Few places in the world are as beautiful, accessible, wild and breathtaking as the Quinault Rainforest. Partially located on the northern edges of Grays Harbor County, the Quinault Rainforest is one of America’s premier tourist destinations, where solitude and wilderness mix perfectly with recreation and vacation.

Whether you enjoy a leisure paddle on a pristine lake, relaxing in incredible lodges and hotels or exploring miles of trails full of elk, waterfalls and old growth forests, there is something for everyone in the Quinault Rainforest of Olympic National Park and Forest. And, now that summer is waning, the crisp air, fall colors and uncrowded trails and lodges beckon. While the main areas are well known, the region hides incredible secrets often-overlooked by those visiting. Highlighting the best known and least known places to visit in Quinault, we hope this entices and inspires you to head to Quinault and experience the majesty of the rainforest firsthand.


Lake Quinault Lodge
Historic buildings, incredible views and even kayak rentals await those who lodge around Lake Quinault. Photo credit: Douglas Scott

Like any trip to someplace amazing, you can best see the region if you stay close by. Luckily, for those visiting the Quinault region of the Olympic Peninsula, there are a handful of lodging destinations nearly as beautiful as the rainforest itself. The crown jewel is the historic Lake Quinault Lodge on South Shore Road. Built in 1926, the lodge is located right along the lake shore and is beautifully designed. Visited by Presidents and backpackers alike, this lodge needs to be experienced. Just a few miles past the Lake Quinault Lodge, Rain Forest Resort Village offers rooms and cabins right along the lake. Offering breathtaking views and quick access to hiking trails, this is a fantastic basecamp for families and couples.

On the opposite side of the lake, the Lochaerie Resort is another gorgeous and historic destination for lake and rainforest adventures. Built in the 1920s, the resort offers 1-3 bedroom cabins with fireplaces, free firewood and even loaner canoes and kayaks to explore the lake. While you’ll need to stay here at least two nights, you’ll probably want to stay even longer. Finally, if you want to stay closer to Highway 101, the Quinault River Inn provides a casual hotel experience right along the edge of Olympic National Forest. With river views and Quinault artwork on the walls, this is a great place to unwind after a day of hiking and exploring the rainforest.

The Loop Drive

Along the Rainforest Loop trail near the Lake Quinault Lodge, waterfalls, towering trees and huge ferns await your adventure. Photo credit: Douglas Scott

Once you have your gear unpacked, taking the Quinault Loop drive is a perfect introduction to the rainforest and a chance to get your bearings on this wilderness gateway. There are ten main stops on the Quinault Loop drive highlighted in the article linked above, each of which should be seen. However, there are three that should be added to your “must-see” list.

Near the lodging options on South Shore Road, a quick roadside stop to the World’s Largest Spruce Tree can’t be missed. Said to be over 1,000 years old, the tree stands at over 191 feet and is over 58 feet in circumference, reached after a short 1/4 mile walk. Next up is the Merriman Falls stop just a few miles up the rainforest road. Tumbling 40 feet, this roadside waterfall is iconic, picturesque and beautiful year-round. Finally, after crossing the Quinault River Bridge and heading back along the North Shore Road, take a quick stop at the July Creek Picnic Area for short trails leading to the lake, passing huge trees and ending with impressive views of the water, the mountains and the majesty of the Quinault.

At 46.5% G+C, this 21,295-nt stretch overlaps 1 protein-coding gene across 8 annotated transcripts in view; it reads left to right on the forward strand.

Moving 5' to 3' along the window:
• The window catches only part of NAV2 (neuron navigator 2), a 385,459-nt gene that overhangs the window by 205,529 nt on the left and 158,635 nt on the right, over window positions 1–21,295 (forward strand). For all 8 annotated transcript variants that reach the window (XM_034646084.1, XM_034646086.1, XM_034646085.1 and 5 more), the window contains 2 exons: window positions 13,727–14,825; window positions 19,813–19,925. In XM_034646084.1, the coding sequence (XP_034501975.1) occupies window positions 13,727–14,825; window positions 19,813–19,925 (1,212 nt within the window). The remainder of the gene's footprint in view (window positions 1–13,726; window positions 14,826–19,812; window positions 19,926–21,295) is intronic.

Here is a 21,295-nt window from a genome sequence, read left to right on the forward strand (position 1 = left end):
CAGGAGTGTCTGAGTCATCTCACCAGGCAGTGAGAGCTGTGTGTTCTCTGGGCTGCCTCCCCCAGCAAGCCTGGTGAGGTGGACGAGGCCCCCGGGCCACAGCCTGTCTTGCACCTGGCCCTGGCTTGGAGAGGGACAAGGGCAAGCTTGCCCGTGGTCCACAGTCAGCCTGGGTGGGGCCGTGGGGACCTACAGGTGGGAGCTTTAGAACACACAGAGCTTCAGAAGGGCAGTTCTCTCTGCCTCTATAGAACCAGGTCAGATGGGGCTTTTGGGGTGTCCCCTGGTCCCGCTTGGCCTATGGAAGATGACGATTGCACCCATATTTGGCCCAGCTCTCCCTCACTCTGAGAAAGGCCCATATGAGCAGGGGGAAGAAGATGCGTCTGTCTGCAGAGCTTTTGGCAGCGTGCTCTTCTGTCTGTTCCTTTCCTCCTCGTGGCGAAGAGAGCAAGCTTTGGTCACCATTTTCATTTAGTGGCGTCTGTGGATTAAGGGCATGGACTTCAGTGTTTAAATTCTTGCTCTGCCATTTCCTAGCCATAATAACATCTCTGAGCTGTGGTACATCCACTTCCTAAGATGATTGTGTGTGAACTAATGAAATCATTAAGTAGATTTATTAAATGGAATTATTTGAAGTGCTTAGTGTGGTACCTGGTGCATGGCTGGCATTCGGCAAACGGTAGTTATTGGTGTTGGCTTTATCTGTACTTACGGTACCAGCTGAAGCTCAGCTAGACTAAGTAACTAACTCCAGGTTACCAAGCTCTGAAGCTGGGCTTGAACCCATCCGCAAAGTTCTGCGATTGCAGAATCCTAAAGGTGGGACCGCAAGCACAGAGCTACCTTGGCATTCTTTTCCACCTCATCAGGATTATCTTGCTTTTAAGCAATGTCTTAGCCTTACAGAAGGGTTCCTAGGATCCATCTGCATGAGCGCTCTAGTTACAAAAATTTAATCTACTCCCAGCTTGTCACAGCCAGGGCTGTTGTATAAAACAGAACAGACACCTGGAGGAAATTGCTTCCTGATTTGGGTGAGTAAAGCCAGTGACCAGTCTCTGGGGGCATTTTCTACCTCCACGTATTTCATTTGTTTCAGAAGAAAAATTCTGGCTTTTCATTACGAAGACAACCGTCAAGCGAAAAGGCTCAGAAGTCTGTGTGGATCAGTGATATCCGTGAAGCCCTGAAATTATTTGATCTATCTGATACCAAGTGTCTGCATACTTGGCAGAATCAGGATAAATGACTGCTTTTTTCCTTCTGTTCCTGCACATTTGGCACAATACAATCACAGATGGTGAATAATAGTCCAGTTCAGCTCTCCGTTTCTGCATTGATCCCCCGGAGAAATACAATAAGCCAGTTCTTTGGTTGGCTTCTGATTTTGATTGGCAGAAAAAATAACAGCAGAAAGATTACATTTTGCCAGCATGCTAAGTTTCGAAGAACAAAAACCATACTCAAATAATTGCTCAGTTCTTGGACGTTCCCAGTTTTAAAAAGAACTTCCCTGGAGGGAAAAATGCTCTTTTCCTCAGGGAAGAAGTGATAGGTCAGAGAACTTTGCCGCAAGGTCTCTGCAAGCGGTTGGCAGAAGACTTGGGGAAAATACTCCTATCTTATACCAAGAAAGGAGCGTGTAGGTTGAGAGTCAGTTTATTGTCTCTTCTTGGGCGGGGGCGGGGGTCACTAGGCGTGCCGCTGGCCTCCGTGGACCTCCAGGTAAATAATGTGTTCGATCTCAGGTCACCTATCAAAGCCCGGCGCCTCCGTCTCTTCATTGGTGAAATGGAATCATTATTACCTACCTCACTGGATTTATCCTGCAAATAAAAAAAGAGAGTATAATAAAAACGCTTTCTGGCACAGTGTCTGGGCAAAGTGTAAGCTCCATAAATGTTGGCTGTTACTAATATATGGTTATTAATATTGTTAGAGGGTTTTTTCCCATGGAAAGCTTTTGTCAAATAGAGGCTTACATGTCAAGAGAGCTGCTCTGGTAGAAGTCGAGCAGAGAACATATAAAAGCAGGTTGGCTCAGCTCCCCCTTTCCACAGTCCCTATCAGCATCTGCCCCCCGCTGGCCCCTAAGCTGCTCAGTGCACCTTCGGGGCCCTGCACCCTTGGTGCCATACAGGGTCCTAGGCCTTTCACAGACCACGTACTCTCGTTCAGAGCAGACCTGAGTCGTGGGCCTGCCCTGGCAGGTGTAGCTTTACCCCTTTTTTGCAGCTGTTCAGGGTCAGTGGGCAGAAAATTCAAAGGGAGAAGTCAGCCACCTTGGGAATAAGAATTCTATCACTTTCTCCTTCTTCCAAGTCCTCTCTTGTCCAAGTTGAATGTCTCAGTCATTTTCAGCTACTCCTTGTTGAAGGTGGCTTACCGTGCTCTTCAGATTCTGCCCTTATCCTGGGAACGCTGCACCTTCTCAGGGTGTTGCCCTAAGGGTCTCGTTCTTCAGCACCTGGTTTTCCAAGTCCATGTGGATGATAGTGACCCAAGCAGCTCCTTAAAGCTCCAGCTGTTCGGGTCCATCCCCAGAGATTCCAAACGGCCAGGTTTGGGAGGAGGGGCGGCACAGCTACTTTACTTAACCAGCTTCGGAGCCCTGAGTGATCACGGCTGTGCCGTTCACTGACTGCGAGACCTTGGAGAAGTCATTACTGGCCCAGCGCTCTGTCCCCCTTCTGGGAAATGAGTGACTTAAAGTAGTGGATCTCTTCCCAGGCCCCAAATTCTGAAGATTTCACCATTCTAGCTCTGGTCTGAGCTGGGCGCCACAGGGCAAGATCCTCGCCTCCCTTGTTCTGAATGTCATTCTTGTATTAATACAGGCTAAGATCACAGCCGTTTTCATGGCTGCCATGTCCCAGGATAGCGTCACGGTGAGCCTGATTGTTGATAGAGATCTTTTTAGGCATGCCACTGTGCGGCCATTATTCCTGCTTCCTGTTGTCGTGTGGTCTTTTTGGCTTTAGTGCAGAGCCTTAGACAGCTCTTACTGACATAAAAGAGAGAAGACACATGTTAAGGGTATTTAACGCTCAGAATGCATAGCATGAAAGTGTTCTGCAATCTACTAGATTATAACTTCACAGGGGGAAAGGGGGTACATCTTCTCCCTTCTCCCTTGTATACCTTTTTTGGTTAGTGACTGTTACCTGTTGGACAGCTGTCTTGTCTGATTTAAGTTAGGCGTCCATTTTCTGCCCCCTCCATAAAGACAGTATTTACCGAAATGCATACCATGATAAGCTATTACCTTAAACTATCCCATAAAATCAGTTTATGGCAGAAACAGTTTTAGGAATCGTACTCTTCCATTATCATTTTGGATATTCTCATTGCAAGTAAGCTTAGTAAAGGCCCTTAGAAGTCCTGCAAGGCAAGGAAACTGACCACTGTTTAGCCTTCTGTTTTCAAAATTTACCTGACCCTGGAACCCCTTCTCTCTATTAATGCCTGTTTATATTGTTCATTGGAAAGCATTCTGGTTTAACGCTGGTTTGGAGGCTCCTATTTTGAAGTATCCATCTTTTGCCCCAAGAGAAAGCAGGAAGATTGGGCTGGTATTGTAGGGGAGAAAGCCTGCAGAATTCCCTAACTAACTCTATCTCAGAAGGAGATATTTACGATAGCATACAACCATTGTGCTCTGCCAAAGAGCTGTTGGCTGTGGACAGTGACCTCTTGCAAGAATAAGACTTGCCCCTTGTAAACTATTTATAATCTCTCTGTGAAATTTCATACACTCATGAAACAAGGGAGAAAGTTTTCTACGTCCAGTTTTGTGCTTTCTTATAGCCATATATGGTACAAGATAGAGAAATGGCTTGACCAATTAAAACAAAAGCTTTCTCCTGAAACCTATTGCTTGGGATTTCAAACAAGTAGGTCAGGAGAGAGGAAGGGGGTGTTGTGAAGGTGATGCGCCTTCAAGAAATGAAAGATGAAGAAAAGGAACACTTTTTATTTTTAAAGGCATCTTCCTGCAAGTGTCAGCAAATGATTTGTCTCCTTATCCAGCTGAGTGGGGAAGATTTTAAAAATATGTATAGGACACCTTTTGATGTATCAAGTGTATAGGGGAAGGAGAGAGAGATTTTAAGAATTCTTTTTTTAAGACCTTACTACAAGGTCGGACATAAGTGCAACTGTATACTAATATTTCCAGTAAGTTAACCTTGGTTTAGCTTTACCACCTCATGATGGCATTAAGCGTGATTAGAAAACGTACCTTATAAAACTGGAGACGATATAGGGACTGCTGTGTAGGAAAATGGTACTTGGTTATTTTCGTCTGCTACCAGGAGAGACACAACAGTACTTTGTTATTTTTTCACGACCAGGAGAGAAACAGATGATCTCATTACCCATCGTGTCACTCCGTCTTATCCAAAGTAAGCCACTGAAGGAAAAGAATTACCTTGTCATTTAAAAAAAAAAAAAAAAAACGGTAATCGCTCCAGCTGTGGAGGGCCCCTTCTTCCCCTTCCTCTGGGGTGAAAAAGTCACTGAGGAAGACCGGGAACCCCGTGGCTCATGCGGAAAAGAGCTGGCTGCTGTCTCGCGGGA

Pony Bridge Quinault
Few short hikes in the Pacific Northwest are as gorgeous as the trail leading to Pony Bridge in Olympic National Park. Photo credit: Douglas Scott

Hikers the world over have been raving about the beauty found on Quinault Rainforest trails for decades. Yet, the region, compared to other popular regions of Olympic National Park, is rarely visited. A few of the region’s hikes might be crowded by Pacific Northwest standards, but aside from busy summer weekends, you will find mostly empty trails and fantastic views. There are literally hundreds of miles of trails in and around the Quinault, but three trails give you a perfect taste for the region and some impressive experiences.

The first is the Colonel Bob Peak hike which puts you on top of the rainforest with views of the entire Olympic Peninsula. From Mount Olympus to the coast, the views here are stunning, especially as you look down on Lake Quinault. Keep in mind that this is not a beginner’s hike.

The second hike is easy enough for nearly anyone and is reached at the very end of the road at Graves Creek. Known as Pony Bridge, the trail is a little hilly, but short enough for nearly all ages. At just five miles round trip, you’ll see old growth forests, wildlife and a jaw-dropping view of the Quinault River from a wooden bridge. This is yet another hike that shouldn’t be skipped.

Lake Quinault
With viewpoints all around, Lake Quinault is sure to have a special place in your heart after you visit this wild, rainforest region. Photo credit: Douglas Scott

Finally, you will love the simple, flat and gorgeous Maple Glade and Kestner Homestead trails on the North Shore Road. Like the Hall of Mosses Trail in the Hoh Rainforest, these trails give you a perfect taste of the rainforest and the culture of the region without much effort. Expect to see elk in the tall ferns and eagles overhead.

The Quinault Rainforest is a crown jewel of the Pacific Northwest, tucked away on the Olympic Peninsula. The unique wilderness climate and ancient history both in the forest and people are not to be missed.

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